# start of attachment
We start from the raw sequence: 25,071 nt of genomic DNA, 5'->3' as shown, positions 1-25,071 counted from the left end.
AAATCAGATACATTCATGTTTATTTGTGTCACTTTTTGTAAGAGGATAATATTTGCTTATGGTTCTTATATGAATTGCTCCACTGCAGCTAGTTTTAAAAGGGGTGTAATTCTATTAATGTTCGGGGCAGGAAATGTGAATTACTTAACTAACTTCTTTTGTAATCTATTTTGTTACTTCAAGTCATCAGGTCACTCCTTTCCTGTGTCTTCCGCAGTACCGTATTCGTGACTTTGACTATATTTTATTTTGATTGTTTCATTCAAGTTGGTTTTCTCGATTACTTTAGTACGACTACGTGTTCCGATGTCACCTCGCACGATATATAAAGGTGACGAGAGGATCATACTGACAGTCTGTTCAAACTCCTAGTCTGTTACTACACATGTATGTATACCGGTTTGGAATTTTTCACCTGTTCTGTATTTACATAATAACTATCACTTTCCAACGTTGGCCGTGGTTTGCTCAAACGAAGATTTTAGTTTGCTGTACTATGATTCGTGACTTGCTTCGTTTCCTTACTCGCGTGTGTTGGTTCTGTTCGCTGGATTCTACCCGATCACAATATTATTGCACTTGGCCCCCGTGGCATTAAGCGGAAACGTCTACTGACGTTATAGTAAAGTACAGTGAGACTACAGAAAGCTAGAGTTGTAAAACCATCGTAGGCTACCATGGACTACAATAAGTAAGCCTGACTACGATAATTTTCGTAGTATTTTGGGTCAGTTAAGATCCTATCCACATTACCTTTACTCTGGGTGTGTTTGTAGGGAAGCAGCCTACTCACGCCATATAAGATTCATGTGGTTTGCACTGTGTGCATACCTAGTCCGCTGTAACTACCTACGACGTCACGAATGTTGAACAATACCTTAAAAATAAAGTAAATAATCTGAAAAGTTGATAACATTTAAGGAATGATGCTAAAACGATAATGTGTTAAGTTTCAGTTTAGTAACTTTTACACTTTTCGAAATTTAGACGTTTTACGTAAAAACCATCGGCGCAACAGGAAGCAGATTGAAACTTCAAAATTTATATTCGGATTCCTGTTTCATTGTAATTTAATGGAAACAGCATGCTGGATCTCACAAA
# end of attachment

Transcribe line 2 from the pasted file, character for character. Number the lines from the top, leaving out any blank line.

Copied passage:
AAATCAGATACATTCATGTTTATTTGTGTCACTTTTTGTAAGAGGATAATATTTGCTTATGGTTCTTATATGAATTGCTCCACTGCAGCTAGTTTTAAAAGGGGTGTAATTCTATTAATGTTCGGGGCAGGAAATGTGAATTACTTAACTAACTTCTTTTGTAATCTATTTTGTTACTTCAAGTCATCAGGTCACTCCTTTCCTGTGTCTTCCGCAGTACCGTATTCGTGACTTTGACTATATTTTATTTTGATTGTTTCATTCAAGTTGGTTTTCTCGATTACTTTAGTACGACTACGTGTTCCGATGTCACCTCGCACGATATATAAAGGTGACGAGAGGATCATACTGACAGTCTGTTCAAACTCCTAGTCTGTTACTACACATGTATGTATACCGGTTTGGAATTTTTCACCTGTTCTGTATTTACATAATAACTATCACTTTCCAACGTTGGCCGTGGTTTGCTCAAACGAAGATTTTAGTTTGCTGTACTATGATTCGTGACTTGCTTCGTTTCCTTACTCGCGTGTGTTGGTTCTGTTCGCTGGATTCTACCCGATCACAATATTATTGCACTTGGCCCCCGTGGCATTAAGCGGAAACGTCTACTGACGTTATAGTAAAGTACAGTGAGACTACAGAAAGCTAGAGTTGTAAAACCATCGTAGGCTACCATGGACTACAATAAGTAAGCCTGACTACGATAATTTTCGTAGTATTTTGGGTCAGTTAAGATCCTATCCACATTACCTTTACTCTGGGTGTGTTTGTAGGGAAGCAGCCTACTCACGCCATATAAGATTCATGTGGTTTGCACTGTGTGCATACCTAGTCCGCTGTAACTACCTACGACGTCACGAATGTTGAACAATACCTTAAAAATAAAGTAAATAATCTGAAAAGTTGATAACATTTAAGGAATGATGCTAAAACGATAATGTGTTAAGTTTCAGTTTAGTAACTTTTACACTTTTCGAAATTTAGACGTTTTACGTAAAAACCATCGGCGCAACAGGAAGCAGATTGAAACTTCAAAATTTATATTCGGATTCCTGTTTCATTGTAATTTAATGGAAACAGCATGCTGGATCTCACAAA